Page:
MARINE CORPS LOGISTICS BASE ALBANY, Ga. --
Marine Corps Logistics Command Marines, civilian-Marines and contractors celebrated a milestone here Sept. 20 when they emptied the last container of military equipment returned from Iraq.
Their cheers stemmed from $52.2 million worth of redistributed gear back to Marine Corps operating forces and more than $5 million in financial credits during the Operation Iraqi Freedom reset project, according to Greg Satterfield, deputy director, Storage Operations Department, Distribution Management Center, LOGCOM.
When the Marine Corps began shifting operations from Iraq to Afghanistan, the containers started arriving here in August 2009, he said.
Col. Drexel Heard, director, DMC, applauded the LOGCOM team’s milestone and portrayed what he believed it meant for those involved.
“I think for the Marine Corps it means putting gear back into the hands of the warfighter,” he said. “To LOGCOM, the milestone is a sign of the tremendous amount of skills and capabilities we have here to support Marine Corps’ warfighting requirements in support of our nation’s call. We have all types of artisans, and can support local requirements and are prepared to deploy around the world to do these same types of jobs. It’s a proof of the skills that exist in LOGCOM are current, relevant and capable of achieving any task that can be assigned.”
The Supported Activities Supply System Retrograde Unit unloaded gear from the containers, identified the materials and processed them for redistribution, Satterfield said. Reusing the materials fell under three categories - items offered back as free issues to Marine Corps operating forces, or if not needed by those forces, offered back to the originating source of supply for financial credit under the Material Returns Program, or if excess and/or unserviceable, processed in accordance with the Defense Reutilization and Marketing Service excess property procedures.
LOGCOM receives financial credit for the items returned back to the originating source of supply and can levy them toward other requirements, Heard said.
“We emptied in the neighborhood of 2,400 containers,” Satterfield said. “The milestone for us was finally getting through all of the containers. We expect a similar effort to occur when we begin retrograding from Afghanistan. We have solid and proven processes in place when it occurs. This is the first time we’ve had this volume of containers here as far as I know. We stood up a container management team to physically handle the containers.”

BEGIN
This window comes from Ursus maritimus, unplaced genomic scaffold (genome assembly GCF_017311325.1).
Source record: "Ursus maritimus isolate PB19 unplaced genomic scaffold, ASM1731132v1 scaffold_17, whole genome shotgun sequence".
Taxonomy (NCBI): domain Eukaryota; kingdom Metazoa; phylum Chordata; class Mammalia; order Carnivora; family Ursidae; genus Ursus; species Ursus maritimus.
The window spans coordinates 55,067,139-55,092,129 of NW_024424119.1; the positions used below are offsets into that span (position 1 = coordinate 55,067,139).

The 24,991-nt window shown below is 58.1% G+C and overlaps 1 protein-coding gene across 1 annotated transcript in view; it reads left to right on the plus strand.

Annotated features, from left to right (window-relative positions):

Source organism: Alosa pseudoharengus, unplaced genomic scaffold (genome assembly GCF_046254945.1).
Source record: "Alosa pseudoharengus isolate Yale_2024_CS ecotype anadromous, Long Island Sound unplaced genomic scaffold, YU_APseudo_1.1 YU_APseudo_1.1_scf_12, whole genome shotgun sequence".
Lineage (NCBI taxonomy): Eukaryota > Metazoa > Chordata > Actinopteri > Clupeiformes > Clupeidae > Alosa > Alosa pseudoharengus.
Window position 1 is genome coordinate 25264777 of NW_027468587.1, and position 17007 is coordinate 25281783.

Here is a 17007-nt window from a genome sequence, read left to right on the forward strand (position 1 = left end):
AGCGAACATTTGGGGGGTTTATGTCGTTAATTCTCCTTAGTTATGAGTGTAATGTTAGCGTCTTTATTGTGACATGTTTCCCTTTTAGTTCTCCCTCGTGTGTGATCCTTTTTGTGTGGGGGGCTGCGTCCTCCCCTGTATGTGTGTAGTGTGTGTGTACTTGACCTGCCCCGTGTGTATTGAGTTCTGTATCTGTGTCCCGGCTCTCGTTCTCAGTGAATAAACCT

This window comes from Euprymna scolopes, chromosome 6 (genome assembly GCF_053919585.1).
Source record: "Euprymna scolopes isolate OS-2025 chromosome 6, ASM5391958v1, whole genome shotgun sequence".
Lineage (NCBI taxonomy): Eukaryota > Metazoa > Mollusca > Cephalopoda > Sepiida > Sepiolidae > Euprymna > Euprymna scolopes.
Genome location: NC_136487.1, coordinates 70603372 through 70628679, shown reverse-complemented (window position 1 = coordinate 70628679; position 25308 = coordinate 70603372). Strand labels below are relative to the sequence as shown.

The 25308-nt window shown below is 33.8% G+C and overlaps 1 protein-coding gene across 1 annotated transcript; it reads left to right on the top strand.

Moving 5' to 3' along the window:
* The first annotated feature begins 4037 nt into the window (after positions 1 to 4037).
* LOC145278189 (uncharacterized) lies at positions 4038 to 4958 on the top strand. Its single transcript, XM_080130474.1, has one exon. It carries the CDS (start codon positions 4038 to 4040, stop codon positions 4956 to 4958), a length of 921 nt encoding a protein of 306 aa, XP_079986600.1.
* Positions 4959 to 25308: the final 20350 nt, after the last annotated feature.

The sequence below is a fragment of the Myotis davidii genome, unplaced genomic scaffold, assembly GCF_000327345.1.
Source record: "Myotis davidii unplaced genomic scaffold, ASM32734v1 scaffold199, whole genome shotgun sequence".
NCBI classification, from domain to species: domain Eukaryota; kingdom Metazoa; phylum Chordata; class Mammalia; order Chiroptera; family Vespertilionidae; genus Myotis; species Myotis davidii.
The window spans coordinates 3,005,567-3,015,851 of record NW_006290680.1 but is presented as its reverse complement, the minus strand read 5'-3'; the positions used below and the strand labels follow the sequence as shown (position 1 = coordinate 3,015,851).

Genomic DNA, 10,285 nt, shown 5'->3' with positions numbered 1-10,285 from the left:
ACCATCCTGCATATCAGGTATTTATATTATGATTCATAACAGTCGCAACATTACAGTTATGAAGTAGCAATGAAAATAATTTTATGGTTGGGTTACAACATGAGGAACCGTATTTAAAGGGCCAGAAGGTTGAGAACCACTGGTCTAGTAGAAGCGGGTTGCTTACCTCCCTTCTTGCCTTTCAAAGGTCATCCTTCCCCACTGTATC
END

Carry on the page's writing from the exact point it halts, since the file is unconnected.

The 20-foot-long containers returned held a variety of equipment ranging from High Mobility Multipurpose Wheeled Vehicle seat cushions, tools, printers, copiers and rapidly-procured items used by the Marine Corps for theater operations, Satterfield added.
“We had a lot of challenges executing this mission because of the volume of containers and limited physical storage,” he said.
To meet the reset project’s challenges, LOGCOM secured a local 260,000-square-foot facility off base to support sorting, identification and custodial accounting of the items, Satterfield noted.
“We started as a 40,000-square-foot warehouse operation and morphed to a 260,000-square-foot warehouse off site and three lots,” said Kelly Fisk, operations officer, Fleet Support Division, LOGCOM. “We moved from containers being opened across from a 40,000-square-foot warehouse to an open lot, then progressed into a container management lot with the use of yard dogs (a type of vehicle used to pull the container trailers) and trailers and container handling equipment-Kalmar container handler and forklifts.”
Master Sgt. Rolanda Bailey, staff noncommissioned officer-in-charge, SASSY Retrograde, described the milestone as the highlight of her tour.
“I was part of LOGCOM-Forward SASSY Retrograde when we were packing the containers in Iraq at Camp Al Taqaddam to send (the equipment) home and now I’m back here trying to find a home for it within the operating forces,” said the 43-year-old Marine who hails from Mobile, Ala.
Lance Cpl. Anthony Vagnini, 20, from Philadelphia, among the 25 SASSY Marines who helped inventory the gear, said he was equally ecstatic with the accomplishment.
“It makes me feel really proud of what I do,” said the FSD supply administration clerk. “I feel we play an important role in supporting the warfighter.”
Staff also handled wheeled and tracked military vehicles that couldn’t be put in containers.
According to Tommy Lamb, quality control work leader, FSD, the wheeled and tracked vehicles received quality-control checks when they arrived here from Iraq to determine what work needed to be done on them.